Halliburton’s environmental record has been mixed. It was implicated in the recent Gulf Oil Spill by a report released by the National Commission on the BP Deepwater Horizon Oil Spill and Offshore Drilling, as being guilty of “errors and misjudgments” (see the NYT article below). It had also refused to voluntarily release the chemicals it used when using a controversial drilling technique called “fracking”. There is some debate as to the possible effect of the chemicals used on local drinking water, which led to the Environmental Protection Agency (EPA) subpoenaing the information.
The company however has at least recognized the implications of climate change, stating on their website:
“Halliburton acknowledges the growing global consensus that human activity, through the use of fossil fuels, contributes to the increasing concentration of greenhouse gases (GHG) in the atmosphere…Our goal is to provide products and services that have the smallest environmental impact, are safe in their intended use, consume energy and natural resources efficiently and can be recycled, reused or disposed of safely.”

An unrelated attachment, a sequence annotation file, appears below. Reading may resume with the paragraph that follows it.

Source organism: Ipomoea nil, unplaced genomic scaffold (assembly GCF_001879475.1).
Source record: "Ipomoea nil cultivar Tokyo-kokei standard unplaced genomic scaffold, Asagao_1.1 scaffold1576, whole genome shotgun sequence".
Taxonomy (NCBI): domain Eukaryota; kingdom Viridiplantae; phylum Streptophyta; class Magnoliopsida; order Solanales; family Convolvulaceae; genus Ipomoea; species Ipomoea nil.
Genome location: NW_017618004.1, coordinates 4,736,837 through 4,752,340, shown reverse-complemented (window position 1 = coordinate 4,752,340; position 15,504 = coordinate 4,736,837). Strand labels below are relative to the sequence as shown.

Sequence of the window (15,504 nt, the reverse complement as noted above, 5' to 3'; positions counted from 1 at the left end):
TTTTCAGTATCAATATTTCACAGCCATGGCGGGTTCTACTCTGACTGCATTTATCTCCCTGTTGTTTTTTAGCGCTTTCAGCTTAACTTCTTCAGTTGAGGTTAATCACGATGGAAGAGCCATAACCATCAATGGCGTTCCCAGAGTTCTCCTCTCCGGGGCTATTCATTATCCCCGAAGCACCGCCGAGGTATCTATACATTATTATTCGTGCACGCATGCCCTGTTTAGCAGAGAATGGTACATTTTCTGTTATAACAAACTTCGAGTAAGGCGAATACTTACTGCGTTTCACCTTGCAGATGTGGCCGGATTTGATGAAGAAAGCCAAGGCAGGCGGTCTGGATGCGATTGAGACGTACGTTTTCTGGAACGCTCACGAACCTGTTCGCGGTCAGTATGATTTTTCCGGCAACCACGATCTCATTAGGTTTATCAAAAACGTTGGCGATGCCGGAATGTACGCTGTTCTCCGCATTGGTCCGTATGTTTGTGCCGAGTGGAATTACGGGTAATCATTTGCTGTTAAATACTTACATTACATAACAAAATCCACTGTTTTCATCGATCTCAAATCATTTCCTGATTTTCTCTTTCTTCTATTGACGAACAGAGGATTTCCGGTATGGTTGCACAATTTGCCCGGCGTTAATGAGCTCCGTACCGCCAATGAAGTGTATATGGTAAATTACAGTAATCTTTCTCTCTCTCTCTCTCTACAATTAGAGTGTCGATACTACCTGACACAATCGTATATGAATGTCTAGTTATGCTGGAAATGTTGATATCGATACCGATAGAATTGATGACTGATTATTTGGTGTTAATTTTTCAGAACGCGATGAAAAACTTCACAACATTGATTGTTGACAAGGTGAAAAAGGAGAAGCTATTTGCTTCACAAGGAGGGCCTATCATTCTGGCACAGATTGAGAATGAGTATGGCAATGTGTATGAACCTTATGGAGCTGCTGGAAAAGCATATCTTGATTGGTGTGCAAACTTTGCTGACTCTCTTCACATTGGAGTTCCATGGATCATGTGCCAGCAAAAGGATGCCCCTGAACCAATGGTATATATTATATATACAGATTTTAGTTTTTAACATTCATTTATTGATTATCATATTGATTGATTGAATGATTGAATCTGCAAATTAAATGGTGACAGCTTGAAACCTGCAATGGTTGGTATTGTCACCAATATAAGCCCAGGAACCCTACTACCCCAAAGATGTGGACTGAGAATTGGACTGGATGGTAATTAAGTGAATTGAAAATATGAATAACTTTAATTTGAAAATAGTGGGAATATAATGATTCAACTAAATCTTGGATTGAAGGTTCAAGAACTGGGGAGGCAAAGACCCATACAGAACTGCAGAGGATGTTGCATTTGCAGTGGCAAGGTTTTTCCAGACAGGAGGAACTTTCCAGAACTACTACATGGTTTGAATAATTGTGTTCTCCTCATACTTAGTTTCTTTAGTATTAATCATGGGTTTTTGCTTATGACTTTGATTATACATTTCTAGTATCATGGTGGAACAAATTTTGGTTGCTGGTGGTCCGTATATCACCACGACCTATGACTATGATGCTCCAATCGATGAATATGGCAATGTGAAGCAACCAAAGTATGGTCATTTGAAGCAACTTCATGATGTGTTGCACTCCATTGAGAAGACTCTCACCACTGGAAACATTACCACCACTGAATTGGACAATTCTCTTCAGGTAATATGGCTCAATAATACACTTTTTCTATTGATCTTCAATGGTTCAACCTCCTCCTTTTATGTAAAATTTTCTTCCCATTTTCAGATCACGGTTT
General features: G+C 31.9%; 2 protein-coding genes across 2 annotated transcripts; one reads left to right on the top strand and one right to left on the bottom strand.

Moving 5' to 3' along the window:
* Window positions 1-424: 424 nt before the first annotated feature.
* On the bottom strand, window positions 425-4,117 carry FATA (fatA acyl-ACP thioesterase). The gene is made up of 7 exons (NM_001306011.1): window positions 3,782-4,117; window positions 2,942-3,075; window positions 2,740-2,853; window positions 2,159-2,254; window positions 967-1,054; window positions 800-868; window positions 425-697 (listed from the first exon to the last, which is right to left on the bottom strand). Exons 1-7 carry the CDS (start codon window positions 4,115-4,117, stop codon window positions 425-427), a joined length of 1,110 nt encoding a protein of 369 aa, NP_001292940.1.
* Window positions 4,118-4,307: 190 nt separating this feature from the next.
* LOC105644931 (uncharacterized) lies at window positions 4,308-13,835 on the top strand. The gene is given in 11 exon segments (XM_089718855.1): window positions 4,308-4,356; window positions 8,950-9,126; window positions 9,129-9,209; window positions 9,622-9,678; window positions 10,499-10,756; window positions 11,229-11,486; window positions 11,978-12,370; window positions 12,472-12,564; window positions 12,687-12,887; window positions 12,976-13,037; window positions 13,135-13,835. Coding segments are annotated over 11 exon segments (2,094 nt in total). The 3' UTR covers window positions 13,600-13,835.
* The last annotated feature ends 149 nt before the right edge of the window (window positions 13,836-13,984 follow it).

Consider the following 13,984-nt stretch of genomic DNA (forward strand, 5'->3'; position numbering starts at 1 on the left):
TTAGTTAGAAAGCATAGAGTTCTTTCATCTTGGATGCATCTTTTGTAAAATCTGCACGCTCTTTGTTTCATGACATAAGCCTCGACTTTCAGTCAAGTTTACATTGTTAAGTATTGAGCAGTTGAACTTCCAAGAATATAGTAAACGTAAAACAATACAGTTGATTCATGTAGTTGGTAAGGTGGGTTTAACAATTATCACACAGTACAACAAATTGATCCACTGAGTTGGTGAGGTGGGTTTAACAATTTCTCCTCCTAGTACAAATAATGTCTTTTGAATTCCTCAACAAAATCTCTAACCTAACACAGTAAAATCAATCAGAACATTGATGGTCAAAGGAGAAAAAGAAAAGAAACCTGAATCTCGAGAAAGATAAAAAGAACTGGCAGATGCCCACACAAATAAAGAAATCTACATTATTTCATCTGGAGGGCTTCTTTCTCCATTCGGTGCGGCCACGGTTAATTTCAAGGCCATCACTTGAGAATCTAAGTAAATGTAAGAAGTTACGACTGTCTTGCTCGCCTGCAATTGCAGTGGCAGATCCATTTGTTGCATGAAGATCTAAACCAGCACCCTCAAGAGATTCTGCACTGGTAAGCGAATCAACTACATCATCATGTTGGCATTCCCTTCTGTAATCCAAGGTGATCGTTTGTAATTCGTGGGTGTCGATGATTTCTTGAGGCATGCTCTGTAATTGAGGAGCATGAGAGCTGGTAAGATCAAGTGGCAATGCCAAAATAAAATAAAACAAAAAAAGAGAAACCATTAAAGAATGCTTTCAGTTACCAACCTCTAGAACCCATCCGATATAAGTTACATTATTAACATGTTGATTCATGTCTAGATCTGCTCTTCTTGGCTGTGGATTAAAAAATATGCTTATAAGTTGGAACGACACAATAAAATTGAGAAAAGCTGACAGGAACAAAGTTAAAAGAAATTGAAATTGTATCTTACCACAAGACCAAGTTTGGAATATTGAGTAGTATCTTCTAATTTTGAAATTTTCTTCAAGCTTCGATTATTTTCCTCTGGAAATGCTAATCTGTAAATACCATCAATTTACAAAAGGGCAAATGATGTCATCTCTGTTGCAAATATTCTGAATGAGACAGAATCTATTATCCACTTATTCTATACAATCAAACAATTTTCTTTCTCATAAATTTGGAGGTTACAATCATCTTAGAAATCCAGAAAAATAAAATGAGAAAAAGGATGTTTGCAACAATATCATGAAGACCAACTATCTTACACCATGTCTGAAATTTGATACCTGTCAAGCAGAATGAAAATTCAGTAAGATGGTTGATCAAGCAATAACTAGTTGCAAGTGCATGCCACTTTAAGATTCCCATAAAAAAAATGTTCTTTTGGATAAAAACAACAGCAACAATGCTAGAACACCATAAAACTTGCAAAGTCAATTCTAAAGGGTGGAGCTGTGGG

(more here: http://www.halliburton.com/AboutUs/default.aspx?pageid=2506&navid=981)
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